In general, the change of input action divided by the change of output effect. In bicycles, it is most mentioned in relation to the indexed shifting of derailleurs, where it refers to the change in length of the shift cable divided by the transverse change in position of the derailleur across the cogs. Although the handlebar shifter no doubt has an actuation ratio of its own, it is the length of cable shifted that is of interest to indexed shifting. The reciprocal of actuation ratio is called the shift ratio, and this ratio is used more often. Typical figures for derailleur shift ratio are 1.7 for Shimano, 1.1 for the native SRAM set, and 1.5 for Campagnolo. In addition, SRAM makes a family of Shimano compatible shifter products with the appropriate cable shifts.
One of the three main derailleur adjustments. It sets the distance of the guide pulley below the largest cog. It is important for clean shifting and low cog / chain wear.
A screw adjustment that is installed in-line with brake or shift housings to simulate a change in the housings length. This causes a movement of the cable within the housing. Cable with housing is referred to as a Bowden cable.
The combination of a steel cable in a reinforced flexible housing that is used to operate brakes and derailleurs.
The assembly on the wheel that brings the bicycle to a halt. It applies friction to a part of the wheel, for example the wheel rim or within the hub. Most bicycles have a brake on each wheel.
The parts of a brake assembly near the wheel the that pivot and provide any necessary leverage to assist in the application of the brake pads.
The process whereby both brake pads are caused to reach the wheel rim at the same time. This ensures stability in braking.
The steel wire cable that connects a brake lever to the brake arms, used to operate the brakes. A part of a Bowden cable.
The reinforced, flexible cable conduit used by the brake cable. A part of a Bowden cable.
The lever on the handlebars operated by the rider to make a brake work.
The parts, usually rubber or leather, that come into contact with both sides of a wheel's rim to brake it.
A twisted steel wire that is used to operate brakes and derailleurs. Diameters vary between about 1.2mm and 1.5mm.
A small metal piece that fits onto the end of a cut cable to prevent its fraying. It is either crimped or soldered.
Screwed fastenings at brakes and derailleurs used to fix cable ends.
Special cutters that can cut tough steel cable. They are also used to cut reinforced cable housings. Both blades have v-shaped cutouts to avoid crushing the housing's end.
The outer part of a Bowden cable that acts as a conduit for the steel inner wire. It is supplied in both 4 and 5mm external diameters.
The lubricated cable route within the outer housing of a Bowden cable.
The thickened end part of a cable that is designed to fit into shifters or brake levers, and acts as an anchor there. There are barrel-ends for the brakes of bikes with non-drop handlebars, pear-ends for racers, and button-ends for shifters.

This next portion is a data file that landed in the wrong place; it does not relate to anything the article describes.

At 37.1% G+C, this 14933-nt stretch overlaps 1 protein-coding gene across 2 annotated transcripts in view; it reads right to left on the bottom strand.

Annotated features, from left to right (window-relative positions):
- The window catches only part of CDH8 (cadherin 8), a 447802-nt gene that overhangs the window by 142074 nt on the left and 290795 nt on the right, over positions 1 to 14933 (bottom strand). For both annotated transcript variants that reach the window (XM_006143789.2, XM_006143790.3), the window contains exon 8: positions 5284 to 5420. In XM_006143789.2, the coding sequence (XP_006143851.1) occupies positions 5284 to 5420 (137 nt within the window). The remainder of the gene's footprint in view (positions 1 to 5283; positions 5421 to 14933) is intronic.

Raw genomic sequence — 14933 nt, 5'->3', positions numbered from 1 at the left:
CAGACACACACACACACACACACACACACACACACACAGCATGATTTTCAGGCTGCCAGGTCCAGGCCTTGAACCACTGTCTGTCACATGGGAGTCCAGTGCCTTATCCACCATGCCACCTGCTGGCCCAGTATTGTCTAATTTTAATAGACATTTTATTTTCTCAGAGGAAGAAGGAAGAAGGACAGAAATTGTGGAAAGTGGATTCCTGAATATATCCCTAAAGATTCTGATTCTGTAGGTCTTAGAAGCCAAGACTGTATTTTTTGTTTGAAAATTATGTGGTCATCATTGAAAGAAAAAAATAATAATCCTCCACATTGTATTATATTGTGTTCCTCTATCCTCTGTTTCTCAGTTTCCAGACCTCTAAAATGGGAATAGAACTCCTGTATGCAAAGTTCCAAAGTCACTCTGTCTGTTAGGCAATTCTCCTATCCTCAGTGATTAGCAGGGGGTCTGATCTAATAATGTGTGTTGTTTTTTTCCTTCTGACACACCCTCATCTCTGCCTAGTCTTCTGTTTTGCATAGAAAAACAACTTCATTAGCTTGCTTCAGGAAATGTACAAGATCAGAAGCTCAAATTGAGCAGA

The assembly near a wheel that moves the chain from one cog to another in order to change the ease of pedalling. It does so when the rider operates a shifter on the handlebars. Derailleurs exist for both the rear cogs and for the front chainrings, so increasing the number of gear combinations.
The extent to which the chain can be made to tighten when a gear is selected that uses smaller cogs. The most severe test of a derailleur's capacity (total capacity) occurs when there is a shift from using the largest cogs on front and back, to using the smallest cogs on front and back. Total capacity is therefore expressed as the front chainring range plus the rear cog range (measured in teeth) , and decides a derailleur's suitability for given gear-sets. Derailleurs are made in so-called low, medium, and long-cage families for small, medium, and large total capacities respectively.
A sacrificial metal plate that is fixed between the bicycle frame and the derailleur, designed to bend on impact instead of the other equipment. These differ greatly between bikes, and generally speaking are hardly ever interchangeable. Each has a lip whose angle sets the upper limit of the derailleur's 'B-height' adjustment.
A metal or plastic cap that is used on both ends of a Bowden cable's housing, to ensure alignment of the internal sleeve and to provide a good bearing surface. The inner cable extends through the ferrule while the housing's end is sealed. They are most often pressed on as a tight fit, but some are crimped onto housings. They are supplied with internal diameters of either 4 or 5mm. Ferrules come into contact with cable stops on frames or make a loose fit in the ends of barrel adjusters, and sometimes the ferrules for these purposes differ. Sometimes housing ferrules also have curved metal transitions, to better guide an inner cable at the brakes.
A measure of the difficulty in pedalling. It is a calculated figure based on the two cogs in use at the time, and the diameter of the driven wheel. It is just the ratio of the front chainring and the rear cog (in teeth), times the diameter of the driven wheel (in inches). The gear-inch figures are used to plan gearing for the various riders' needs, and the road distance traveled with one complete turn of the pedals can be found by multiplying the gear-inch figures by the constant pi (3.142).
(See Actuation Ratio also). The reciprocal of actuation ratio. Shift ratio in bicycles most often applies to a property of derailleurs and is the inter-cog spacing of the cogset divided by the length of cable pull to make a shift.